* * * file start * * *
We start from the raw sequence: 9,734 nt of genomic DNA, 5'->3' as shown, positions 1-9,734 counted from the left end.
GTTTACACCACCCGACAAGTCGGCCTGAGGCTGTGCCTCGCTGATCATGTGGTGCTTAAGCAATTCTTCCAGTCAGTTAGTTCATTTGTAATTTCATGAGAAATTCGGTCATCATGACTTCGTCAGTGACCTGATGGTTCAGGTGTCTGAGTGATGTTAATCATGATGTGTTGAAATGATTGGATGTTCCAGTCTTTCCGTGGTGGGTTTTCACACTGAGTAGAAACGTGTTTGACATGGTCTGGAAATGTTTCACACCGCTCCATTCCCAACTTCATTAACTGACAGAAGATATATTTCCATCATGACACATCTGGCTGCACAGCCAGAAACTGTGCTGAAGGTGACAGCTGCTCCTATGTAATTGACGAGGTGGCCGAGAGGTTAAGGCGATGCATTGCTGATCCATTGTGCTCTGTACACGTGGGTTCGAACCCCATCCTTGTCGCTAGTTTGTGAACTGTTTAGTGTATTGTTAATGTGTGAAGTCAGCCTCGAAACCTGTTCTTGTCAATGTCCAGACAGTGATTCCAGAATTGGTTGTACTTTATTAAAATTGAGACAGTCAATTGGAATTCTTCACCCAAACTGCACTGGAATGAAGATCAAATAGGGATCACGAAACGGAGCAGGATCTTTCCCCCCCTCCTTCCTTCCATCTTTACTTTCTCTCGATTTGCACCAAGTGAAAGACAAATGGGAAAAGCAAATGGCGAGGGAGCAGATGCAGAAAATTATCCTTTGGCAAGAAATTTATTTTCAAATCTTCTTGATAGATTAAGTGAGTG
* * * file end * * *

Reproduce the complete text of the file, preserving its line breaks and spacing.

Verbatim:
We start from the raw sequence: 9,734 nt of genomic DNA, 5'->3' as shown, positions 1-9,734 counted from the left end.
GTTTACACCACCCGACAAGTCGGCCTGAGGCTGTGCCTCGCTGATCATGTGGTGCTTAAGCAATTCTTCCAGTCAGTTAGTTCATTTGTAATTTCATGAGAAATTCGGTCATCATGACTTCGTCAGTGACCTGATGGTTCAGGTGTCTGAGTGATGTTAATCATGATGTGTTGAAATGATTGGATGTTCCAGTCTTTCCGTGGTGGGTTTTCACACTGAGTAGAAACGTGTTTGACATGGTCTGGAAATGTTTCACACCGCTCCATTCCCAACTTCATTAACTGACAGAAGATATATTTCCATCATGACACATCTGGCTGCACAGCCAGAAACTGTGCTGAAGGTGACAGCTGCTCCTATGTAATTGACGAGGTGGCCGAGAGGTTAAGGCGATGCATTGCTGATCCATTGTGCTCTGTACACGTGGGTTCGAACCCCATCCTTGTCGCTAGTTTGTGAACTGTTTAGTGTATTGTTAATGTGTGAAGTCAGCCTCGAAACCTGTTCTTGTCAATGTCCAGACAGTGATTCCAGAATTGGTTGTACTTTATTAAAATTGAGACAGTCAATTGGAATTCTTCACCCAAACTGCACTGGAATGAAGATCAAATAGGGATCACGAAACGGAGCAGGATCTTTCCCCCCCTCCTTCCTTCCATCTTTACTTTCTCTCGATTTGCACCAAGTGAAAGACAAATGGGAAAAGCAAATGGCGAGGGAGCAGATGCAGAAAATTATCCTTTGGCAAGAAATTTATTTTCAAATCTTCTTGATAGATTAAGTGAGTG